BCT works on a number of levels to create a better world for bats. We run a range of different projects and initiatives. The breadth and depth of our work is driven by our passion for bats, and our vision of bats and people living in harmony.
BCT achieves a great deal with limited resources. This would not be possible without the dedication and enthusiasm of almost 5,000 members, and the sheer volume of conservation work carried out by local bat groups and volunteers across the UK.
Each of our projects is linked directly to our strategic objectives, which are critical to ensure we have a sustainable and diverse bat population in the UK. They are:
To determine target population levels and associated habitats
To secure and maintain the stated target bat population levels
To act as the authoritative voice for bat conservation
To win the required level of support to achieve the target number of bats
National Bat Monitoring Programme (NBMP)
Effective bat conservation requires a thorough knowledge of bat populations including population trends, species distribution and population dynamics. BCT has been running the NBMP since 1996 in an effort to achieve this. It is the longest purpose built multi-species monitoring programme for mammals in the UK and currently produces statistically robust population trends for 11 of the UK`s 17 resident bat species. In the last ten years, more than 2,200 volunteers have taken part in surveys at around 4,000 sites across the UK.
The NBMP has been supported with core funding from the Joint Nature Conservation Committee (JNCC) since 2001. It is also supported by Mammals Trust UK, Environment Agency, Natural England, CCW and Forestry Commission. More information on the NBMP
Bechstein`s Bat Project Gaining a greater understanding of these rare bats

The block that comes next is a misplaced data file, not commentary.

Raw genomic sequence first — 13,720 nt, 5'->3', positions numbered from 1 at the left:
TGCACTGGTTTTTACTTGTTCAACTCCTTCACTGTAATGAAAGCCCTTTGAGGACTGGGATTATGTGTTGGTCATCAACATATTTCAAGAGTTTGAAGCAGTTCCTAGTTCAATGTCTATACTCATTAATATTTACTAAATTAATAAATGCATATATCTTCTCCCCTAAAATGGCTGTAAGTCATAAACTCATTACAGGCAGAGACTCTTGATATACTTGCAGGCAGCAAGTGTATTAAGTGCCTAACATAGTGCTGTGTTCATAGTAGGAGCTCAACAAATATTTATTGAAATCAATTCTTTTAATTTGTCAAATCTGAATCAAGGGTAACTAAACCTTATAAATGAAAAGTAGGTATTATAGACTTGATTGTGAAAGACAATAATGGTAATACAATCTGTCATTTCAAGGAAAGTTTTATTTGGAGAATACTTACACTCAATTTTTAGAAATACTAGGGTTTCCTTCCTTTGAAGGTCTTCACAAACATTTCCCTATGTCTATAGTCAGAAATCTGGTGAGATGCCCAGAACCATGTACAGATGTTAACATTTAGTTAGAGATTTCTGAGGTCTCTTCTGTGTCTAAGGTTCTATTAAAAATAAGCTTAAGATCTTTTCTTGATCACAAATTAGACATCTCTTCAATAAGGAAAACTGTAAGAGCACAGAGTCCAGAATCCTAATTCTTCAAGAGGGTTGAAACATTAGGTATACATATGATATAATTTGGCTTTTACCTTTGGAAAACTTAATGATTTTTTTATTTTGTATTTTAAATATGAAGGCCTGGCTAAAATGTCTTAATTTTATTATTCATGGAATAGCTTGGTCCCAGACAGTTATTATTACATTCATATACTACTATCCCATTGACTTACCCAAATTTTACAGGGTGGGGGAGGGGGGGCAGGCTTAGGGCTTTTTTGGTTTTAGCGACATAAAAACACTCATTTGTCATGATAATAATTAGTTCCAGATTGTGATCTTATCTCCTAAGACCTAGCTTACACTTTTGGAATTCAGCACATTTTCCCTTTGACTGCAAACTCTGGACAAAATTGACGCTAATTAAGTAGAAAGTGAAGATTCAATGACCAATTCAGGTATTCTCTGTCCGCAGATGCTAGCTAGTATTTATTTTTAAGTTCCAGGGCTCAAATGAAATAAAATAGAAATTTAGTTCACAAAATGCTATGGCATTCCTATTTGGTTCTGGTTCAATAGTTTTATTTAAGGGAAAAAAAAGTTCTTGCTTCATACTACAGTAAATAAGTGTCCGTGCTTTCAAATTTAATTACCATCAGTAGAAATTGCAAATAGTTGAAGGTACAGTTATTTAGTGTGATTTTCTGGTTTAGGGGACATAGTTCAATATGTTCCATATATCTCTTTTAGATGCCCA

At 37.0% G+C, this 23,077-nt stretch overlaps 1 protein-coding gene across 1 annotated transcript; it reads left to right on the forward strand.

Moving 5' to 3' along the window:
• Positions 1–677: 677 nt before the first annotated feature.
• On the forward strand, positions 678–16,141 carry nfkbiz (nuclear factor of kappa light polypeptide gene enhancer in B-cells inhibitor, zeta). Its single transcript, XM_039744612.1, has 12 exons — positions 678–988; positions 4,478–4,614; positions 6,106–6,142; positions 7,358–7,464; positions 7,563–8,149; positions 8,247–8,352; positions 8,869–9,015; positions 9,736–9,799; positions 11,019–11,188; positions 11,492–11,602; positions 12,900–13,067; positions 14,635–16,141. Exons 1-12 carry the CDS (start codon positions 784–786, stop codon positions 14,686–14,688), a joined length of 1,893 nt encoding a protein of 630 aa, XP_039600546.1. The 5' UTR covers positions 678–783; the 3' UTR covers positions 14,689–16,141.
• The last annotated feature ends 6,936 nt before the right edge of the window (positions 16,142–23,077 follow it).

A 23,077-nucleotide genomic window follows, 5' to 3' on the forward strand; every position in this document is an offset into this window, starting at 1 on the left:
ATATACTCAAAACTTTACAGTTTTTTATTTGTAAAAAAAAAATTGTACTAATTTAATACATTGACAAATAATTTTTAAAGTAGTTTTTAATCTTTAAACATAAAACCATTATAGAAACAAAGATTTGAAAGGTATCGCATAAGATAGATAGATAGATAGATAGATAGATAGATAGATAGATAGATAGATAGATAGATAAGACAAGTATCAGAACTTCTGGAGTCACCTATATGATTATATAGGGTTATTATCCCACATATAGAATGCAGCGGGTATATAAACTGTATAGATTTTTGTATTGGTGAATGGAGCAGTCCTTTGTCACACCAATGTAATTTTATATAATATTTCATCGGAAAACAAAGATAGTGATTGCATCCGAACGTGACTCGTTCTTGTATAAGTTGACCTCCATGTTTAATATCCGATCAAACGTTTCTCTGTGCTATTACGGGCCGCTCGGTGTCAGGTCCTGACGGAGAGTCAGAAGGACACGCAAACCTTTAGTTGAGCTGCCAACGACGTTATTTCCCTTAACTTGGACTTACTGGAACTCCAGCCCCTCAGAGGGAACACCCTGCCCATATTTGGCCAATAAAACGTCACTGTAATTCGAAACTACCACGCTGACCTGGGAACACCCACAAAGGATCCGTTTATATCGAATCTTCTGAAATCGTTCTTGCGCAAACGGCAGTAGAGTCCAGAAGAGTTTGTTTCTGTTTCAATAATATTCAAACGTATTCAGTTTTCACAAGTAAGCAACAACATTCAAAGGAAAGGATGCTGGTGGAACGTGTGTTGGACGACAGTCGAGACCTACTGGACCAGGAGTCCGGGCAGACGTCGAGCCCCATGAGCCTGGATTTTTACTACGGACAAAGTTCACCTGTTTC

The Bechstein`s Bat Project is an NBMP project that began in September 2007. During the next 3.5 years the project aims to survey woodlands in Southern England and South Wales using a new survey technique. The project will involve local bat groups and hope to produce important information about the Bechstein`s bat`s distribution range and habitat preferences. More information on the Bechstein`s Bat Project and details of our funders
Linked to Strategic Objectives 1 and 4
Our biodiversity team actively promotes bat conservation through policy and lobbying. BCT is the national voice for bat conservation and through our advocacy work, we champion bats to key decision makers to ensure their conservation is part of national policy. This includes:
Responding to consultations and lobbying the relevant statutory authorities and other organisations in relation to areas of concern for bat conservation, for example the implementation of the Habitats Directive in the UK, and ensuring bats are taken into account with regards to windfarm developments.
We also work in close partnership with other wildlife organisations through Wildlife and Countryside Link to ensure bats and other wildlife have a loud voice at a national level.
In addition to our funders supporting specific biodiversity projects (see below), our biodiversity work is supported by Natural England and the Esmee Fairbairn Foundation.
Linked to Strategic Objectives 1, 2, 3 and 4
Bats and Built Environment Project
BCT`s Bats and the Built Environment project launched in January 2007 with the aim of developing good practice for mitigation in relation to bats and the built environment. The project is also aiming to identify future developments where bats could be given full consideration from the outset, and ensure that these developments become flagships and set the standard for other developments to follow, with bats acting as indicators of biodiversity. It is intended that this two-year project will help pave the way to a built environment where bats and people live in harmony.
The project is funded by Vincent Weir.
Linked to Strategic Objectives 2, 3 and 4
Bats are vulnerable to the impacts of human activity particularly because of their reliance on buildings for roosting. Building demolition, renovation, loft conversions, maintenance work, timber treatment and deliberate exclusion are frequent causes of roost damage and disturbance of bats. Maternity roosts are particularly vulnerable. BCT`s investigations officer works closely with batworkers, the police and other professionals to raise awareness about bats and to enable builders, pest controllers and other relevant professionals to adhere to legislation when they come across bats during the course of their work. The main area of work giving rise to bat-related crimes is still development and building maintenance, which accounts for more than two thirds of incidents.
BCT believes education is key to the prevention of bat-related crime because many incidents are caused by a lack of awareness or indifference to bats and roosts in buildings.